Mathematics

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Mathematics is the abstract study of topics such as quantity (numbers),[1] structure,[2] space,[1] and change.[3][4][5] There is a range of views among mathematicians and philosophers as to the exact scope and definition of mathematics.[6][7]

Mathematicians seek out patterns[8][9] and use them to formulate new conjectures. Mathematicians resolve the truth or falsity of conjectures by mathematical proof. When mathematical structures are good models of real phenomena, then mathematical reasoning can provide insight or predictions about nature. Through the use of abstraction and logic, mathematics developed from counting, calculation, measurement, and the systematic study of the shapes and motions of physical objects. Practical mathematics has been a human activity for as far back as written records exist. The research required to solve mathematical problems can take years or even centuries of sustained inquiry.

References[edit]

  1. 1.0 1.1 "mathematics, n.". Oxford English Dictionary. Oxford University Press. 2012. Retrieved June 16, 2012. "The science of space, number, quantity, and arrangement, whose methods involve logical reasoning and usually the use of symbolic notation, and which includes geometry, arithmetic, algebra, and analysis." 
  2. Kneebone, G.T. (1963). Mathematical Logic and the Foundations of Mathematics: An Introductory Survey. Dover. pp. 4. ISBN 0-486-41712-3. "Mathematics ... is simply the study of abstract structures, or formal patterns of connectedness." 
  3. LaTorre, Donald R., John W. Kenelly, Iris B. Reed, Laurel R. Carpenter, and Cynthia R Harris (2011). Calculus Concepts: An Informal Approach to the Mathematics of Change. Cengage Learning. pp. 2. ISBN 1-4390-4957-2. "Calculus is the study of change—how things change, and how quickly they change."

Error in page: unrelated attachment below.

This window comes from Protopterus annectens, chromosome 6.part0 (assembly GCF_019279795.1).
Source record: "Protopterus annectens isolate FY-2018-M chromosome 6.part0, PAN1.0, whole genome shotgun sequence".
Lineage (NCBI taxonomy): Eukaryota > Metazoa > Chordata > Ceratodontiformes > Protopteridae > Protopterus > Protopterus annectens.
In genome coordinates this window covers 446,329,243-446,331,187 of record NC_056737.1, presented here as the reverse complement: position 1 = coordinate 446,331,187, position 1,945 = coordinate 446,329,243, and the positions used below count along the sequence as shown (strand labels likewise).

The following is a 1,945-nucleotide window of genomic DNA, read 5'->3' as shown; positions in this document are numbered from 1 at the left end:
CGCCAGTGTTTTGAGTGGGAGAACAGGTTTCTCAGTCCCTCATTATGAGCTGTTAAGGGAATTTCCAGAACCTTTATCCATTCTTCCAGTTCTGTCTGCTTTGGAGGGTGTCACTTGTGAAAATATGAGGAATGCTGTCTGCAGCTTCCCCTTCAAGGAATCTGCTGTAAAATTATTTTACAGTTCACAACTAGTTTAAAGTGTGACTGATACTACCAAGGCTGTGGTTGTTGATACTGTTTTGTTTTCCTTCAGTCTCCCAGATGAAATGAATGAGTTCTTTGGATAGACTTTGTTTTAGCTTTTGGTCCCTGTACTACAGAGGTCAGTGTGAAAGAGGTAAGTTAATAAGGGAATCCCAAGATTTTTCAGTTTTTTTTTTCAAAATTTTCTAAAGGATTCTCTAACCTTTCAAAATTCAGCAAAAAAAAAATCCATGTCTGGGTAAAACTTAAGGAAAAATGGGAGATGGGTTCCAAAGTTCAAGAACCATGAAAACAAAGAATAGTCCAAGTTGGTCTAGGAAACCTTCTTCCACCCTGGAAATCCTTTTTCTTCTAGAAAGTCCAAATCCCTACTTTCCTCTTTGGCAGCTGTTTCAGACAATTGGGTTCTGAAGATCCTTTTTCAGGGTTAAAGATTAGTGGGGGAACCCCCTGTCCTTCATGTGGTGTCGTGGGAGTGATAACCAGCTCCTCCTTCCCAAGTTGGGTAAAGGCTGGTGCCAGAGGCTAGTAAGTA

4. Ramana (2007). Applied Mathematics. Tata McGraw–Hill Education. p. 2.10. ISBN 0-07-066753-5. "The mathematical study of change, motion, growth or decay is calculus." 
  5. Ziegler, Günter M. (2011). "What Is Mathematics?". An Invitation to Mathematics: From Competitions to Research. Springer. pp. 7. ISBN 3-642-19532-6. 
  6. Mura, Robert (Dec 1993). "Images of Mathematics Held by University Teachers of Mathematical Sciences". Educational Studies in Mathematics 25 (4): 375–385. 
  7. Tobies, Renate and Helmut Neunzert (2012). Iris Runge: A Life at the Crossroads of Mathematics, Science, and Industry. Springer. pp. 9. ISBN 3-0348-0229-3. "It is first necessary to ask what is meant by mathematics in general. Illustrious scholars have debated this matter until they were blue in the face, and yet no consensus has been reached about whether mathematics is a natural science, a branch of the humanities, or an art form." 
  8. Steen, L.A. (April 29, 1988). The Science of Patterns Science, 240: 611–616. And summarized at Association for Supervision and Curriculum Development, www.ascd.org.
  9. Keith Devlin, Mathematics: The Science of Patterns: The Search for Order in Life, Mind and the Universe (Scientific American Paperback Library) 1996, ISBN 978-0-7167-5047-5